Every election cycle, suggestions that cabals of establishment figures hand-pick nominees for high office make the rounds, even as those same candidates spend most of their time struggling for donations and endorsements. Yesterday’s report from National Journal’s Tim Alberta on a “secretive” plan to anoint a presidential nominee flips the narrative in one unique way. Instead of a group of secretive Republican insiders, this effort comes from a group of secretive conservo-libertarian outsiders.
The Council for National Policy, a shadowy organization of several hundred dues-paying members, typically meets three times a year in various locations around the country. But with the 2016 cycle accelerating, and many conservative leaders intent on rallying behind a single candidate, CNP’s leadership is taking extraordinary measures – scheduling two top-priority meetings outside of Washington, D.C., and inviting a large number of non-members to both.
The group will host a two-day summit on May 15 and 16 at the Ritz-Carlton in Tyson’s Corner, Virginia. The format will be simple: Candidates will have an hour on stage to address the room and answer questions, followed by 30 minutes of meet-and-greet with guests. Organizers say they’ve begun sending invitations to all of the major Republican candidates – “even Chris Christie,” one said – and several candidates have already committed to the event.
The candidates’ performances in May could have enormous implications. That’s because five months later, CNP will reconvene – in the same city, at the same hotel – but with a different agenda: To begin narrowing its list of candidates with the aim of collectively supporting just one.
So who are the members of this shadowy group? Not exactly the usual cigar-smoking suspects in conspiratorial cabals:
This sequence of events will be the manifestation of a year’s worth of private meetings around the country, as first detailed by National Journal last October, in which leaders from the faith and tea-party communities have agreed on the importance of rallying their followers behind a single conservative candidate who might stand a chance of defeating the “establishment” favorite in the GOP primary. …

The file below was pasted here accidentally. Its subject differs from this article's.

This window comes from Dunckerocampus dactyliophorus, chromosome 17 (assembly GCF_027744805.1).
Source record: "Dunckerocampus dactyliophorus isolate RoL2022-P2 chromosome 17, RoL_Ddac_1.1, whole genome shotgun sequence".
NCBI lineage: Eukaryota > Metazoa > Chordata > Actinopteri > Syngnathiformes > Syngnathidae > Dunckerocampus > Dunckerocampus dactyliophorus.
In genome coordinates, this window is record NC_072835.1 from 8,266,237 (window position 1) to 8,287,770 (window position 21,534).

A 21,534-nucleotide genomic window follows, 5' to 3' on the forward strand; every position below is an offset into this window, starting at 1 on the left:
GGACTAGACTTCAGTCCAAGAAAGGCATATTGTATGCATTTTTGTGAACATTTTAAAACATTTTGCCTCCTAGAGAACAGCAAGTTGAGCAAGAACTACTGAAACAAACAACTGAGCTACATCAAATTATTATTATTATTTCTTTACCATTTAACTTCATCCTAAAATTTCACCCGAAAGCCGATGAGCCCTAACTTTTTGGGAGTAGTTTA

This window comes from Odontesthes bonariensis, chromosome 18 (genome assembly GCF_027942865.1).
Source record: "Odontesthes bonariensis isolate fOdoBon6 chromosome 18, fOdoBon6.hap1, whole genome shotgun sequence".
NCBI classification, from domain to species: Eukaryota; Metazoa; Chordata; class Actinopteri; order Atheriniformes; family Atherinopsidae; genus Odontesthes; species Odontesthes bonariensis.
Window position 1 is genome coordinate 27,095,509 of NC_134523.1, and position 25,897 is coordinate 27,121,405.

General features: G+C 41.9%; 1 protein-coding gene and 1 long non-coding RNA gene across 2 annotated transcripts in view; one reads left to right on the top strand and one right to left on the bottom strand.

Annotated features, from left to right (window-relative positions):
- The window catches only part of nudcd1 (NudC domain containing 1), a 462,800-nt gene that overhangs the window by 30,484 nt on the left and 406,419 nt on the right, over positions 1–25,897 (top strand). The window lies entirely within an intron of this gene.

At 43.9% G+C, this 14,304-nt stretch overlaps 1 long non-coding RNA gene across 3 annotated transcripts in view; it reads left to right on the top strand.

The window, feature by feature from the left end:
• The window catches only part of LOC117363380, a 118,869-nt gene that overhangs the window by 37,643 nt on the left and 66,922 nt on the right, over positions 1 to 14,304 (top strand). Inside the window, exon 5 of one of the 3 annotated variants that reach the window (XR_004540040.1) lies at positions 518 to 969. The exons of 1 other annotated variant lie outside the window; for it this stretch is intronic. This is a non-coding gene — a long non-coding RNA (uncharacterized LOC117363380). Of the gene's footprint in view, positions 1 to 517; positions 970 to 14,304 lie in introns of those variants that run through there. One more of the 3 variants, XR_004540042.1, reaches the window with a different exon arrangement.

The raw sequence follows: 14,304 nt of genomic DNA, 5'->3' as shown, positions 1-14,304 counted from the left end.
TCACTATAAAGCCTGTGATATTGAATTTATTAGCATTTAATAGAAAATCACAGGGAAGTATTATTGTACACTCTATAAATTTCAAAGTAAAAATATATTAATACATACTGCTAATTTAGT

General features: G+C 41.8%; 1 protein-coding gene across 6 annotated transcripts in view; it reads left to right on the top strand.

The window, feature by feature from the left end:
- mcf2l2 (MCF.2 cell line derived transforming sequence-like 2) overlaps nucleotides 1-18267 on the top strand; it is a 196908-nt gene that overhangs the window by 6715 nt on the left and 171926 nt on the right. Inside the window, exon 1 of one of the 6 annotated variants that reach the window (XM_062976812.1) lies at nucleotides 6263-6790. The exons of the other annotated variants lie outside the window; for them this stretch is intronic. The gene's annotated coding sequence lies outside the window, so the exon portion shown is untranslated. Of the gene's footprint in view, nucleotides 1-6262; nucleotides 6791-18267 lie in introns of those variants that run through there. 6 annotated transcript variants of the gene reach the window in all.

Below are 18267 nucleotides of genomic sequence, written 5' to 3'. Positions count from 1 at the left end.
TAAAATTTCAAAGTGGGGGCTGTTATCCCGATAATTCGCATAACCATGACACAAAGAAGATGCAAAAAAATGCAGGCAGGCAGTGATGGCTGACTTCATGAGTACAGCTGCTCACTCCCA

CNP is known to represent all three legs of the conservative “stool” – social, fiscal and national security – but there has always been a special emphasis on the first. CNP is currently led by Tony Perkins, who also serves in a much more visible role as president of the Family Research Council in Washington.
It’s worth noting at this point (as does Tim Alberta) that the FRC itself is hardly shadowy, and hardly incapable of conducting this effort on its own. In fact, it hosts the Values Voters Summit every year in Washington DC, which does … pretty much what the CNP apparently proposes to do, in private. It routinely features presidential and Congressional aspirants to express their sincere admiration for FRC and its agenda. It’s quite a big deal, and gives candidates a much higher level of exposure to donors, both small and large.
One imagines that in order to gain entrée to CNP, an organization would have to be at least somewhat influential on its own. Otherwise, they wouldn’t be part of the group. Their individual endorsements would be powerful, in other words, especially since it would be more public. Why would any of them choose to forgo that influence to stay quiet and hide behind a private interest group instead? Where’s the upside in that? And even if they do decide to gather together to hash out their preferences, that would only make them another aggregate group that these candidates would have to address.
How powerful and predictive would this aggregation be? It’s difficult to say on the first point without knowing more about who’s in the group. On the second point, though, it’s worth noting that Alberta and Shane Goldmacher reported last October (!) that the Battle For The CNP was coming down to a two-man race between Ted Cruz and … Mike Huckabee.
Don’t forget that this narrowing will supposedly take place in September, when the CNP next meets. That is about the same time as the start of the debates. One might as well make a decision based on the Ames straw poll. Without seeing the candidates on stage against each other and getting a temperature of the electorate after it starts getting engaged on the election, any endorsement risks being out of date the moment it’s issued. This looks like just another forum, not too much different from the Koch Brothers’ last month, rather than a secret cabal to anoint the conservative champion.
I’m afraid that there is no shortcut to the nomination process, not as long as the candidates remain committed to pursuing it. And I’m also happy about that, too.